Lactose or milk sugar occurs in the milk of mammals - 4-6% in cow's milk and 5-8% in human milk. It is also a by product in the the manufacture of cheese.
Lactose intolerance is the inability to digest significant amounts of lactose, the predominant sugar of milk. This inability results from a shortage of the enzyme lactase, which is normally produced by the cells that line the small intestine. Lactase breaks down the lactose, milk sugar, into glucose and galactose that can then be absorbed into the bloodstream.
Glycogen , the glucose storage polymer in animals, is similar in structure to amylopectin. But glycogen has more (1 6) branches.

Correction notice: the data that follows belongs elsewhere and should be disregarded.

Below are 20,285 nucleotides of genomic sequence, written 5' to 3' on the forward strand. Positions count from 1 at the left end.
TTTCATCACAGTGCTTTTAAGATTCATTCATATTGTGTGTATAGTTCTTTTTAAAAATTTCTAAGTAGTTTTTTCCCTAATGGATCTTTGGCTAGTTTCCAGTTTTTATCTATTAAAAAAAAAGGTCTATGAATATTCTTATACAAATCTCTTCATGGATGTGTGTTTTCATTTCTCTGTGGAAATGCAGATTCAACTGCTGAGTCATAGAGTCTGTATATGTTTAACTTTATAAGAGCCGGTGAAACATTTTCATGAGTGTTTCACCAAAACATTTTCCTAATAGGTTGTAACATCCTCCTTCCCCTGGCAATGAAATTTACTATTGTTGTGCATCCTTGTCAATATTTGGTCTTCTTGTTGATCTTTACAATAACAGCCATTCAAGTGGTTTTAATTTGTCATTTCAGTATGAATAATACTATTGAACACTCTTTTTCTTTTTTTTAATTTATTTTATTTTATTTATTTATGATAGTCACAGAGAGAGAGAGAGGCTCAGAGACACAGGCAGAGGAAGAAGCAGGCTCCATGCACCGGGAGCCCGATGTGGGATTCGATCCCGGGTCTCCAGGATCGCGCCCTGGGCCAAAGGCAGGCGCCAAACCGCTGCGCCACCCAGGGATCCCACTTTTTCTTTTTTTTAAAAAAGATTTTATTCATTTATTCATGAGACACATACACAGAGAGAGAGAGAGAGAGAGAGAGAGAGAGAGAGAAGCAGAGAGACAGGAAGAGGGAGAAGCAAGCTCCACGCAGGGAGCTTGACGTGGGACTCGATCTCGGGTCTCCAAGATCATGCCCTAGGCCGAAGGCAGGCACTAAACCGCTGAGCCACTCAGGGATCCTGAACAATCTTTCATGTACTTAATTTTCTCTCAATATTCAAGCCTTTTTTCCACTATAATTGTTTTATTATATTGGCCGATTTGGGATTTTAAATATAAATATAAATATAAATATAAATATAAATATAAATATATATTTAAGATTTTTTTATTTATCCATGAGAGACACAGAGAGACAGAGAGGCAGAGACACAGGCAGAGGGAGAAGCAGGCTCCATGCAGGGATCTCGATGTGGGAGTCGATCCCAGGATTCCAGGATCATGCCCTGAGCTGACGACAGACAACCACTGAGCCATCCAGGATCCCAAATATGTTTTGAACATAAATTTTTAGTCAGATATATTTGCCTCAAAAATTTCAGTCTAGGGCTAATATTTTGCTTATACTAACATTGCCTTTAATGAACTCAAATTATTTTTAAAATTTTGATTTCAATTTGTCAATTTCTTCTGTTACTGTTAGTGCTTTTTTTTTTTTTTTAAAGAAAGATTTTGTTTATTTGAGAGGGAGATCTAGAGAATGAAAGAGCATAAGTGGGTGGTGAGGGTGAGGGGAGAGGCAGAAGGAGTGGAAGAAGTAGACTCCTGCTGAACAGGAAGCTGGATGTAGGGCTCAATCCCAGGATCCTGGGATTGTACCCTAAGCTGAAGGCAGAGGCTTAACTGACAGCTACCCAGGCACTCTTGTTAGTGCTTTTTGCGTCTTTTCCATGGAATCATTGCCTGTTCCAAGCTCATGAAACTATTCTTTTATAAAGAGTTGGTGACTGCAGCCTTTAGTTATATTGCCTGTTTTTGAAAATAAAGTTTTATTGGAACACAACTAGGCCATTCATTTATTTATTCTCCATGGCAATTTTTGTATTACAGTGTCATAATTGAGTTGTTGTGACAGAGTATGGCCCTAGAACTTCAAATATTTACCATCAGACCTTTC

The highly branched structure permits rapid release of glucose from glycogen stores, e.g., in muscle during exercise. The ability to rapidly mobilize glucose is more essential to animals than to plants.
N -linked oligosaccharides of glycoproteins tend to be complex and branched. First N -acetylglucosamine is linked to a protein via the side-chain N of an asparagine residue in a particular 3-amino acid sequence.